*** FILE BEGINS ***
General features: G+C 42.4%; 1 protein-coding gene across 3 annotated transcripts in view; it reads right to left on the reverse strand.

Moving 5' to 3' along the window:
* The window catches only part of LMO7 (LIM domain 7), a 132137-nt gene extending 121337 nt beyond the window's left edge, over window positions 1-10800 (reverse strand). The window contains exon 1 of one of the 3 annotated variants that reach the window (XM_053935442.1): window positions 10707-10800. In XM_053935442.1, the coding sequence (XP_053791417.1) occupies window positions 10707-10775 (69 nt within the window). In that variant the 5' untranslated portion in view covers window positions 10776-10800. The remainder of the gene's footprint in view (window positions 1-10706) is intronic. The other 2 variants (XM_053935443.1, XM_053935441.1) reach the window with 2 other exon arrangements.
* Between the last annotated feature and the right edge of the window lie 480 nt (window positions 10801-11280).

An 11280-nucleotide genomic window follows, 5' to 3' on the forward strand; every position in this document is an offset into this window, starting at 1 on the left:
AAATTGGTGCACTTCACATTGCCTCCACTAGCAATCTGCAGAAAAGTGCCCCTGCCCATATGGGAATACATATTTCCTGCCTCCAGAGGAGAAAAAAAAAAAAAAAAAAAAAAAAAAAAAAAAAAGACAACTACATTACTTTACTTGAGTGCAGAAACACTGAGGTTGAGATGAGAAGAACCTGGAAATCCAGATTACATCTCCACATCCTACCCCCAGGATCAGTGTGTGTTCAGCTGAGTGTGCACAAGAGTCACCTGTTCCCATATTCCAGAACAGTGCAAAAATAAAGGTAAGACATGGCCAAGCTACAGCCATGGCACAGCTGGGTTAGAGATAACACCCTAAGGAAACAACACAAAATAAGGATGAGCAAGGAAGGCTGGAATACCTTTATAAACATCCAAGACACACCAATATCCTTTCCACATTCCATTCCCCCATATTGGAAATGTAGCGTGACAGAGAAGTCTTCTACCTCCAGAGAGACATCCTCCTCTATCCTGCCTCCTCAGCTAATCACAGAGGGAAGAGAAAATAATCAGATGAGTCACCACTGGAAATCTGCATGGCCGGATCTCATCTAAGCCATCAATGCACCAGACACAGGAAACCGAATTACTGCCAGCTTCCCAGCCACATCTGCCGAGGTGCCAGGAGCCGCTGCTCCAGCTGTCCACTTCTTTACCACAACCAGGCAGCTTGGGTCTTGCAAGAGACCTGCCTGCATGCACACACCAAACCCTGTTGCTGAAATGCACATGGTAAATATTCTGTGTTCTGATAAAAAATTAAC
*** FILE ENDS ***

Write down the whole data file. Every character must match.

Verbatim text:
General features: G+C 42.4%; 1 protein-coding gene across 3 annotated transcripts in view; it reads right to left on the reverse strand.

Moving 5' to 3' along the window:
* The window catches only part of LMO7 (LIM domain 7), a 132137-nt gene extending 121337 nt beyond the window's left edge, over window positions 1-10800 (reverse strand). The window contains exon 1 of one of the 3 annotated variants that reach the window (XM_053935442.1): window positions 10707-10800. In XM_053935442.1, the coding sequence (XP_053791417.1) occupies window positions 10707-10775 (69 nt within the window). In that variant the 5' untranslated portion in view covers window positions 10776-10800. The remainder of the gene's footprint in view (window positions 1-10706) is intronic. The other 2 variants (XM_053935443.1, XM_053935441.1) reach the window with 2 other exon arrangements.
* Between the last annotated feature and the right edge of the window lie 480 nt (window positions 10801-11280).

An 11280-nucleotide genomic window follows, 5' to 3' on the forward strand; every position in this document is an offset into this window, starting at 1 on the left:
AAATTGGTGCACTTCACATTGCCTCCACTAGCAATCTGCAGAAAAGTGCCCCTGCCCATATGGGAATACATATTTCCTGCCTCCAGAGGAGAAAAAAAAAAAAAAAAAAAAAAAAAAAAAAAAAAGACAACTACATTACTTTACTTGAGTGCAGAAACACTGAGGTTGAGATGAGAAGAACCTGGAAATCCAGATTACATCTCCACATCCTACCCCCAGGATCAGTGTGTGTTCAGCTGAGTGTGCACAAGAGTCACCTGTTCCCATATTCCAGAACAGTGCAAAAATAAAGGTAAGACATGGCCAAGCTACAGCCATGGCACAGCTGGGTTAGAGATAACACCCTAAGGAAACAACACAAAATAAGGATGAGCAAGGAAGGCTGGAATACCTTTATAAACATCCAAGACACACCAATATCCTTTCCACATTCCATTCCCCCATATTGGAAATGTAGCGTGACAGAGAAGTCTTCTACCTCCAGAGAGACATCCTCCTCTATCCTGCCTCCTCAGCTAATCACAGAGGGAAGAGAAAATAATCAGATGAGTCACCACTGGAAATCTGCATGGCCGGATCTCATCTAAGCCATCAATGCACCAGACACAGGAAACCGAATTACTGCCAGCTTCCCAGCCACATCTGCCGAGGTGCCAGGAGCCGCTGCTCCAGCTGTCCACTTCTTTACCACAACCAGGCAGCTTGGGTCTTGCAAGAGACCTGCCTGCATGCACACACCAAACCCTGTTGCTGAAATGCACATGGTAAATATTCTGTGTTCTGATAAAAAATTAAC